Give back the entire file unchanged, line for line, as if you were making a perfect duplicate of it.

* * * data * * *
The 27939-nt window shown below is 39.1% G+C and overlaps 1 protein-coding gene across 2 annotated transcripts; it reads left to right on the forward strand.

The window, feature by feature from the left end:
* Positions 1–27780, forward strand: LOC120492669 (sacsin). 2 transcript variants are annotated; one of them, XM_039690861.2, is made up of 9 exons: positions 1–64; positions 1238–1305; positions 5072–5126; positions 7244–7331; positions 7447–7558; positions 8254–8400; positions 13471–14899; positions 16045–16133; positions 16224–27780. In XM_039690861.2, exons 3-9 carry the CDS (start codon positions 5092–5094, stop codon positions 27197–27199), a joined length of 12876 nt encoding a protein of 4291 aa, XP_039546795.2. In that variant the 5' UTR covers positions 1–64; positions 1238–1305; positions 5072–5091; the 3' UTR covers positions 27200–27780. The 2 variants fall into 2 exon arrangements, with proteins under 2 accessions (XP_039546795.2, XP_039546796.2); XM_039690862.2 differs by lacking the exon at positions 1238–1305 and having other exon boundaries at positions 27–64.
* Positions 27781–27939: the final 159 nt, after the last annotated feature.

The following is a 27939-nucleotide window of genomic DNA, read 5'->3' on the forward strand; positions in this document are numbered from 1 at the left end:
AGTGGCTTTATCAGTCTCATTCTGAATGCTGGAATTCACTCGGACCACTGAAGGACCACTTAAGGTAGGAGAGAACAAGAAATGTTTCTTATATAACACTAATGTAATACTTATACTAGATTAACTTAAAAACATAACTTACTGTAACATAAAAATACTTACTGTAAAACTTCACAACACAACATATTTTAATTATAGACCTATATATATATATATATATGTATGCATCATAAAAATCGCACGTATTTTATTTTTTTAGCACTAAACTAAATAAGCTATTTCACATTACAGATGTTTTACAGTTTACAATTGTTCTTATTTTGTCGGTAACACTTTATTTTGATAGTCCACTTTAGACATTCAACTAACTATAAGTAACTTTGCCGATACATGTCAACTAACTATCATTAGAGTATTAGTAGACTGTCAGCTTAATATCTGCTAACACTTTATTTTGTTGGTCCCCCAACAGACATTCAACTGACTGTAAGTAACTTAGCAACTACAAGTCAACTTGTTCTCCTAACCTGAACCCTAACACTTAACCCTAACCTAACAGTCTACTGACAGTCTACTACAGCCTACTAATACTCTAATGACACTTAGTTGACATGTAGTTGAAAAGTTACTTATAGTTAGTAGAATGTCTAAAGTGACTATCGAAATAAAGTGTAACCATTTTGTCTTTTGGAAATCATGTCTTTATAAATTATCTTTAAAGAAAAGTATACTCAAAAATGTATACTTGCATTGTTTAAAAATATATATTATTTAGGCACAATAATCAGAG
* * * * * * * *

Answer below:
The 27939-nt window shown below is 39.1% G+C and overlaps 1 protein-coding gene across 2 annotated transcripts; it reads left to right on the forward strand.

The window, feature by feature from the left end:
* Positions 1–27780, forward strand: LOC120492669 (sacsin). 2 transcript variants are annotated; one of them, XM_039690861.2, is made up of 9 exons: positions 1–64; positions 1238–1305; positions 5072–5126; positions 7244–7331; positions 7447–7558; positions 8254–8400; positions 13471–14899; positions 16045–16133; positions 16224–27780. In XM_039690861.2, exons 3-9 carry the CDS (start codon positions 5092–5094, stop codon positions 27197–27199), a joined length of 12876 nt encoding a protein of 4291 aa, XP_039546795.2. In that variant the 5' UTR covers positions 1–64; positions 1238–1305; positions 5072–5091; the 3' UTR covers positions 27200–27780. The 2 variants fall into 2 exon arrangements, with proteins under 2 accessions (XP_039546795.2, XP_039546796.2); XM_039690862.2 differs by lacking the exon at positions 1238–1305 and having other exon boundaries at positions 27–64.
* Positions 27781–27939: the final 159 nt, after the last annotated feature.

The following is a 27939-nucleotide window of genomic DNA, read 5'->3' on the forward strand; positions in this document are numbered from 1 at the left end:
AGTGGCTTTATCAGTCTCATTCTGAATGCTGGAATTCACTCGGACCACTGAAGGACCACTTAAGGTAGGAGAGAACAAGAAATGTTTCTTATATAACACTAATGTAATACTTATACTAGATTAACTTAAAAACATAACTTACTGTAACATAAAAATACTTACTGTAAAACTTCACAACACAACATATTTTAATTATAGACCTATATATATATATATATATGTATGCATCATAAAAATCGCACGTATTTTATTTTTTTAGCACTAAACTAAATAAGCTATTTCACATTACAGATGTTTTACAGTTTACAATTGTTCTTATTTTGTCGGTAACACTTTATTTTGATAGTCCACTTTAGACATTCAACTAACTATAAGTAACTTTGCCGATACATGTCAACTAACTATCATTAGAGTATTAGTAGACTGTCAGCTTAATATCTGCTAACACTTTATTTTGTTGGTCCCCCAACAGACATTCAACTGACTGTAAGTAACTTAGCAACTACAAGTCAACTTGTTCTCCTAACCTGAACCCTAACACTTAACCCTAACCTAACAGTCTACTGACAGTCTACTACAGCCTACTAATACTCTAATGACACTTAGTTGACATGTAGTTGAAAAGTTACTTATAGTTAGTAGAATGTCTAAAGTGACTATCGAAATAAAGTGTAACCATTTTGTCTTTTGGAAATCATGTCTTTATAAATTATCTTTAAAGAAAAGTATACTCAAAAATGTATACTTGCATTGTTTAAAAATATATATTATTTAGGCACAATAATCAGAG